Referring now to the drawings, a hand actuated medical suction apparatus according to the present invention is referred to generally by reference numeral 10 in FIG. 1. Hand actuated medical suction apparatus 10 includes a cylinder 12, and a flexible tube 14 in communication with cylinder 12. Flexible tube 14 has a proximal end 16 and a distal end 18, with proximal end 16 attached to one end 20 of cylinder 12. Hand actuated medical suction apparatus 10 also includes a piston 22 movable within cylinder 12, a trigger 24 longitudinally slidable along the outside of cylinder 12, a piston rod 26 connected to piston 22, and a trigger link 28 connecting trigger 24 to end 30 of piston rod 26 distal to piston 22 for transmitting motion from trigger 24 to piston rod 26. Piston rod 26 combined with trigger link 28 forms a linkage for transmitting motion from trigger 24 to piston 22, and the linkage for transmitting motion from trigger 24 to piston 22 combined with trigger 24 is one hand actuated means for moving piston 22 within cylinder 12. Piston 22 forms a substantially airtight seal with the wall of cylinder 12.
Referring now to FIGS. 1 and 2, hand actuated medical suction apparatus 10 further includes a grip 32 affixed to cylinder 12 near end 34 of cylinder 12 opposite tube end 20 and extending outward from cylinder 12 in the same direction as trigger 24. Grip 32 and trigger 24 are adapted to be gripped by one hand of a medical worker so that piston 22 is moved away from tube end 20 of cylinder 12 by the medical worker by pulling trigger 24 toward grip 32, which is in the direction 36, allowing medical suction apparatus 10 to be actuated by one hand. Referring particularly to FIG. 2, one embodiment of cylinder 12 includes one-way ridges 38 forming a tip of tube end 20 for holding flexible tube 14. Medical suction apparatus 10 also includes a piston stop 40 affixed to the opening 42 in end 34 of cylinder 12. Piston stop 40 stops the movement of piston 22 in the direction 36, preventing piston 22 from exiting cylinder 12 through opening 42. Medical suction apparatus 10 further includes lateral fins 44 and 46 affixed to end 34 of cylinder 12, extending away from cylinder 12 at substantially right angles to grip 32. Lateral fins 44 and 46 serve as additional hand grips when necessary, but also serve to stop the longitudinal motion of trigger link 28 both when piston 22 is fully inserted into cylinder 12 and when it is nearly removed from cylinder 12.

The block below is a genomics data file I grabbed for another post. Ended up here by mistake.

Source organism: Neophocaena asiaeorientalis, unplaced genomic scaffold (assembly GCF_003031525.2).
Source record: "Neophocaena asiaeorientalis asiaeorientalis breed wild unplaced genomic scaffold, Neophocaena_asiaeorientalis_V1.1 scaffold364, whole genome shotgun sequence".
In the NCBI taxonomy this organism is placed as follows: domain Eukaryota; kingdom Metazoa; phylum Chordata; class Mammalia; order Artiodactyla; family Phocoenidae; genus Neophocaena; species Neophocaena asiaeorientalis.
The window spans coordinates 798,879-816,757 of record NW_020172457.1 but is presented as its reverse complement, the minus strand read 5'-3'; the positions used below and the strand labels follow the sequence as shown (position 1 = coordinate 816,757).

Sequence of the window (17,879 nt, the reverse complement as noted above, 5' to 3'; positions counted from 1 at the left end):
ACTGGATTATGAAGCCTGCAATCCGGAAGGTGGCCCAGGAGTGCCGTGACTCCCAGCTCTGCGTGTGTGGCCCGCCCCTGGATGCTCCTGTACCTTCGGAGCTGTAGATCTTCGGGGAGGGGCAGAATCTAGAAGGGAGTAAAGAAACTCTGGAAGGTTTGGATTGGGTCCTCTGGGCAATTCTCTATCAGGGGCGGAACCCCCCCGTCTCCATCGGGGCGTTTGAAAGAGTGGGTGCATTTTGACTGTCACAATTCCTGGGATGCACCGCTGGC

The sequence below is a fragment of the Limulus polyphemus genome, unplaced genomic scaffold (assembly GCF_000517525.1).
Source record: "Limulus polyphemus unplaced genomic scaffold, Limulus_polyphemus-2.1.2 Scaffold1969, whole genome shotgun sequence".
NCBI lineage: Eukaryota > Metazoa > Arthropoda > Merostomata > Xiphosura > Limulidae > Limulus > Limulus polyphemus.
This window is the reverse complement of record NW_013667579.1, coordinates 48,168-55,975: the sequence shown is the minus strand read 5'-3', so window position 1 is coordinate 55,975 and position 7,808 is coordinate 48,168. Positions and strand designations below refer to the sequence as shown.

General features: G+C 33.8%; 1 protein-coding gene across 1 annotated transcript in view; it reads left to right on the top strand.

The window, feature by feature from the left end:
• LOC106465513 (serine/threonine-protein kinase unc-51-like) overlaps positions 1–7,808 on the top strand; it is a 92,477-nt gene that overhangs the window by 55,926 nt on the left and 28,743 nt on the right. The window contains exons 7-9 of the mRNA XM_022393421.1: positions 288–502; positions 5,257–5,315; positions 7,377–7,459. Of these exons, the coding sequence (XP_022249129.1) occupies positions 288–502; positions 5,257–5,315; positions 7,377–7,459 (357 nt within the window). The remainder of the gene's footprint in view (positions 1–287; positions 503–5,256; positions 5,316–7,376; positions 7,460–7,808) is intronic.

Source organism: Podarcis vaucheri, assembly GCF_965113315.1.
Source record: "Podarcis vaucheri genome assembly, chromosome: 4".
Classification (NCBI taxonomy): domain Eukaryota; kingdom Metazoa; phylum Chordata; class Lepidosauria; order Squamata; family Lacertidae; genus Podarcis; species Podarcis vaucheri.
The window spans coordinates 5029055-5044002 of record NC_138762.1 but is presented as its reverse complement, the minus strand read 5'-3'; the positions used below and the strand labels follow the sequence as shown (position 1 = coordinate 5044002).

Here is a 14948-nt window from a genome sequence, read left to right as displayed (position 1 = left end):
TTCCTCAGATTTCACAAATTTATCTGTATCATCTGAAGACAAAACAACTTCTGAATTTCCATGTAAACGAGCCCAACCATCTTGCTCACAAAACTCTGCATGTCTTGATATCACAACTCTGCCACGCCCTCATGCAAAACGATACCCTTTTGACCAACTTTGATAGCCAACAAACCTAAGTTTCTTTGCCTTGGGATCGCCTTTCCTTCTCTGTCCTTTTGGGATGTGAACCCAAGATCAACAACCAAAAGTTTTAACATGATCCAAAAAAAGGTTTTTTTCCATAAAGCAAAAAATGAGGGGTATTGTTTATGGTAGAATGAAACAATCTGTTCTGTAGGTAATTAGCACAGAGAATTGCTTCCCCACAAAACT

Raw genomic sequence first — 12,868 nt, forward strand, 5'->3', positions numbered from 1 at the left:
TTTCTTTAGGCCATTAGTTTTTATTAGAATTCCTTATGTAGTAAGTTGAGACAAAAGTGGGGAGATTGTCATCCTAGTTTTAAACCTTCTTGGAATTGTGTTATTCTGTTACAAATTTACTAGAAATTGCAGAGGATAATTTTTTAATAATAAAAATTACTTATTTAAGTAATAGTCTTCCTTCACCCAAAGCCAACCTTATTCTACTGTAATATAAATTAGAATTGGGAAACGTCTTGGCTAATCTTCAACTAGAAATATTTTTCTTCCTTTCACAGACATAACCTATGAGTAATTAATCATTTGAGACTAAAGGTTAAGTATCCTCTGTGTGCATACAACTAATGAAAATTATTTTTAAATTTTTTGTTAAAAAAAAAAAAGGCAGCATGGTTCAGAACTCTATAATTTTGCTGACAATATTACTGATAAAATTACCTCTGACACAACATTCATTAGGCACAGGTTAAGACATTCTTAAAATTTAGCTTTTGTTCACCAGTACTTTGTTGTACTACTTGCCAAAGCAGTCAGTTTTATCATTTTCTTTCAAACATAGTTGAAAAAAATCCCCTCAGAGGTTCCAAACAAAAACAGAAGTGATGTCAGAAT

Referring now to FIGS. 4 and 5, piston rod 26 can be a conventional piston rod, but in the present example is made of a special lightweight but sturdy construction comprising longitudinal cross pieces 48 and 50 supported by lateral supports 52, 54, and 56. Lateral support 56 is circumferentially surrounded by a rubber ring 57 as part of piston 22 to ensure that a substantially airtight seal is formed between piston 22 and the wall of cylinder 12.
Referring now to FIGS. 1 and 6, trigger link 28 includes means 58 for slidably engaging cylinder 12. In the embodiment shown, means 58 comprises a pair of opposing guide fingers which are annular with respect to cylinder 12, only one of which is visible in the figures. Trigger link 28 forms an elongated opening 60 longitudinal to cylinder 12 fitting over grip 32 so that grip 32 acts as a guide for the movement of trigger link 28 in the direction 36. Trigger link 28 also forms a slot 62 for receiving end 30 of piston rod 26 for transmitting motion from trigger link 28 to piston rod 26.